What is a Locavore?

A Locavore is a person dedicated to eating food grown and produced locally. There are a lot of good reasons to eat locally grown and produced food.

  • Less resources (primarily fossil fuels) are expended packaging and transporting local food.
  • It supports the local economy – more money remains in our local community.
  • It is healthier – processing and preservatives are less important since the food doesn’t have to travel so far.
  • It is safer and thus locavores are less susceptible to foodborne illnesses.
  • It is more honest – honesty in terms of the food source (i.e. organic seeds vs. GMO seeds) and the growing/producing process. It has to be! We are all neighbors.
  • If for no other reason – IT TASTES BETTER!

According to Susan Klein, Director of the Mad River Valley Chamber of Commerce, $0.43 of every $1.00 spent at a locally owned business stays in the community whereas only $0.13 out of that same $1.00 stays in the community if you shop at a national chain.

Did you know?

  • One pound of prewashed lettuce contains 80 calories of food energy. According to Cornell ecologist David Pimental, growing, chilling, washing, packaging, and transporting that box of organic salad to a plate on the east coast takes more than 4,600 calories of fossil fuel energy, or 57 calories of fossil fuel energy for every calorie of food.
  • The food industry burns nearly a fifth of all the petroleum consumed in the US (about as much as automobiles do). And, only a fifth of the total energy used to feed us is consumed on the farm; the rest is spent processint and moving food around. source: Omnivore’s Dilemma by Michael Pollan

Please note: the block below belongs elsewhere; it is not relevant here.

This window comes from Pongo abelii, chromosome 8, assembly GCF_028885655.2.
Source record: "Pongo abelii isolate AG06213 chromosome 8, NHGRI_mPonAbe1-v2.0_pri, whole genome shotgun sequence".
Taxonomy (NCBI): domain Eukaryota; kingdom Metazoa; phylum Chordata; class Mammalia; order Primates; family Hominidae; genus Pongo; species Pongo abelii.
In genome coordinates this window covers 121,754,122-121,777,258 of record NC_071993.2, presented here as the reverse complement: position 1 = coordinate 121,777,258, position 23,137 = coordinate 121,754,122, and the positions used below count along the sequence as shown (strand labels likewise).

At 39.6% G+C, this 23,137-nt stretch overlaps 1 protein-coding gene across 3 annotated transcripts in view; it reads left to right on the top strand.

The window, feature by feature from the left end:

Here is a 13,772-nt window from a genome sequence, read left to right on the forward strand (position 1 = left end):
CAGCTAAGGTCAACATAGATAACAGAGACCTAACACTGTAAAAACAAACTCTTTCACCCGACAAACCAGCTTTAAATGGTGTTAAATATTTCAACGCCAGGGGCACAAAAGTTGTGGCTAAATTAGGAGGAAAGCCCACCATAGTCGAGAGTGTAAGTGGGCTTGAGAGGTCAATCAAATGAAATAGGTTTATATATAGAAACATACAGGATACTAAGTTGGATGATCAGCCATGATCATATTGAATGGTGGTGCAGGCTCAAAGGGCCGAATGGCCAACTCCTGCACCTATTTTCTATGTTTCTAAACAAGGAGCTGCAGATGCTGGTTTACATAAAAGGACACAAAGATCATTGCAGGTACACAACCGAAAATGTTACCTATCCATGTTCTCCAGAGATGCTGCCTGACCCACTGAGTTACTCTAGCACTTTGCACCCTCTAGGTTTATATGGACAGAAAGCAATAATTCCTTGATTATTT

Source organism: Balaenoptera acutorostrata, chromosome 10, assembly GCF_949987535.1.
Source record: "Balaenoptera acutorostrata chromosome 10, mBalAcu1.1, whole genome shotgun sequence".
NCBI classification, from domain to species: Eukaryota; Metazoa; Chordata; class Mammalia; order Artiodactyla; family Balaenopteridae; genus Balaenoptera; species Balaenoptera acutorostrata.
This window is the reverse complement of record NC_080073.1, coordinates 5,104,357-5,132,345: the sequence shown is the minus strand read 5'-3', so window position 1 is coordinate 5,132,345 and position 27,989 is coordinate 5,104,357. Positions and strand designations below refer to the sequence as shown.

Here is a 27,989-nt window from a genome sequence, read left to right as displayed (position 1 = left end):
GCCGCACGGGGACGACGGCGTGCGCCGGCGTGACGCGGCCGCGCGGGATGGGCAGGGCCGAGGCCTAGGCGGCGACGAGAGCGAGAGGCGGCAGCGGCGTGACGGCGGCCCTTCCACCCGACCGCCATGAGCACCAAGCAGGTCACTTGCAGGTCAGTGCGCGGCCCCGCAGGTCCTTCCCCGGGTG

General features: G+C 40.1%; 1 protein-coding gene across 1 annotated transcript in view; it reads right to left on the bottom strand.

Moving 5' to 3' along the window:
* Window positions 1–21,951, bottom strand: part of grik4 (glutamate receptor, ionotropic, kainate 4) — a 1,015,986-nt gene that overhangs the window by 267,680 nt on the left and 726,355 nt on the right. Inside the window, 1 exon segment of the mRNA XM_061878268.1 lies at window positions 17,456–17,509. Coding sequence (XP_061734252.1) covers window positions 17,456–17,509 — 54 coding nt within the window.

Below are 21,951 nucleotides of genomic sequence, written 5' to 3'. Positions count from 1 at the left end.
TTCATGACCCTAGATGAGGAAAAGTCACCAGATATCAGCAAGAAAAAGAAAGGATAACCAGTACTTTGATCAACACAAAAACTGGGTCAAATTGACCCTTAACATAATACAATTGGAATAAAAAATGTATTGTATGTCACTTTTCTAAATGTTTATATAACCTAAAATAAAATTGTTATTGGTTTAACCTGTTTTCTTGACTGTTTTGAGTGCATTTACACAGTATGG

The average 400 calorie breakfast consumes 2800 calories of fossil fuel energy.
  • The average meal uses 17 times more petroleum products then an entirely local meal.
  • On average, food items travel 1500 miles before arriving at your table.
  • 3% of all farms produce 62% of all agricultural production (talk about putting all of your eggs in one basket!).
  • 70% of processed foods in US grocery stores contain bioengineered ingredients.
  • Almost 96% of the commercial vegetable varieties that existed in 1903 are now extinct.
  • 91 cents of each dollar spent in a traditional food market goes to suppliers, processors, middlemen, and marketers and only 9 cents goes to the farmer while farm markets enable farmers to keep 80 to 90 cents of every dollar. source another
  • 3000 acres of US farmland is lost to development (suburban sprawl) every day.
  • During the 1950’s the average American household spent 30% of their income on food. Today we now spend on 15% of our income on food. source
    Vermont lost nearly 90 percent of its remaining farmland between the 1950’s and today.
  • Even in the early 1980s, Vermont was importing 70% to 80% of its carrots and apples.
  • Only 10% to 15% of our food budgets are spent on locally grown products. soure
  • Secretary of Health and Human Services, Tommy Thompson, upon leaving his post in 2004 said, “I, for the life of me, cannot understand why the terrorists have not, you know, attacked our food supply, because it is so easy to do, and we are importing a lot of food from the Middle East, and it would be easy to tamper with that.”
  • The U.S. government has awarded $130 billion in farm subsidies since 1995, with 70% to the top 10% largest producers. Over half the industry, predominantly small- and medium-sized farms, receive nothing. source
    If Vermont substituted local products for only 10 percent of the food we import, it would result in $376 million in new economic output, including $69 million in personal earnings from 3,616 jobs.
  • The food system accounts for almost 16 percent of total U.S. energy consumption, which includes production, processing and distribution (statistic from June 2001).
  • It is estimated that 6 to 12 cents of every dollar spent on food consumed in the home represents transportation costs.